I'm trying to find a way to automatically convert arbitrary natural language sentences into first-order logic predicates. Although complex, this seems to be feasible to me, through inverse lambda calculus; one of the biggest downsides of this technique is that it heavily relies on a combinatory categorial grammar (CCG), which must be trained to yield the appropriate results.

Are there other known approaches to such conversion at all, or it is a bad idea?


2 Answers 2


... it heavily relies on a combinatory categorial grammar (CCG), which must be trained...

There are two broad-coverage CCG parsers for English, which you could use:

  1. Curran & Clark Parser by itself only generates CCG derivations with categories, not with semantics. Boxer works on the parses to generate semantics.

  2. OpenCCG when used with the broad-coverage grammar, MOLOKO can show semantics. But I haven't used this one yet, and can't read their output.

Are there other approaches...

CCG is not the only logic-based grammar. There are others that closer to mathematics, in that, their derivation trees for sentences that look exactly like natural deduction proofs. I think the ACG guys have a working parser. I am not sure about the others like TLG, CVG, etc.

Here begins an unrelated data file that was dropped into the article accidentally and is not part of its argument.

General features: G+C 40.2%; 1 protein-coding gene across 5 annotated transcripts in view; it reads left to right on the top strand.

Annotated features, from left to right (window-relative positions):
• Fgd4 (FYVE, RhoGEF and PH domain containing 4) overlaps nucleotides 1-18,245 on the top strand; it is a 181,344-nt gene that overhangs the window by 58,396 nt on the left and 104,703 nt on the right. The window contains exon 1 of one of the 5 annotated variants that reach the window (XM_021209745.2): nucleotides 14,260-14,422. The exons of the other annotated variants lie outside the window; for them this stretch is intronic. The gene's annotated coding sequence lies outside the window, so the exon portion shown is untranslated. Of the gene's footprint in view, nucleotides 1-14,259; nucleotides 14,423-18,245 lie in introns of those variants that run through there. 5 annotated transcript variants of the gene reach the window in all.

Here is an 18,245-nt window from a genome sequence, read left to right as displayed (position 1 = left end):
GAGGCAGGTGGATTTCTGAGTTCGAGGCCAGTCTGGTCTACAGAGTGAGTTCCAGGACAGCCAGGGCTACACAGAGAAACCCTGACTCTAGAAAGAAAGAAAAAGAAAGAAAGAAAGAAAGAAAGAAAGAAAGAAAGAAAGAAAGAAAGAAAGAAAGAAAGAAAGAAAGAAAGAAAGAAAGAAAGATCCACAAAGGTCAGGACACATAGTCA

• 1
    Unfortunately, the link to the Boxer parser is broken now. Nov 27, 2018 at 9:13
  • @AndersonGreen Thanks for notifying me. I have updated the links.
    – prash
    Nov 29, 2018 at 14:53
  • @prash. It looks like C&C and Boxer are missing final piece from DRS to FOL. Mar 25, 2019 at 21:33

It is also possible to convert natural language into first-order logic using a discourse representation theory. For example, the ACE reasoner is an automated theorem prover that can convert English text into first-order logical predicates.

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    But if I understand correctly, we need to convert English to ACE language first and only then we can get first order logic representation. Mar 21, 2019 at 15:12

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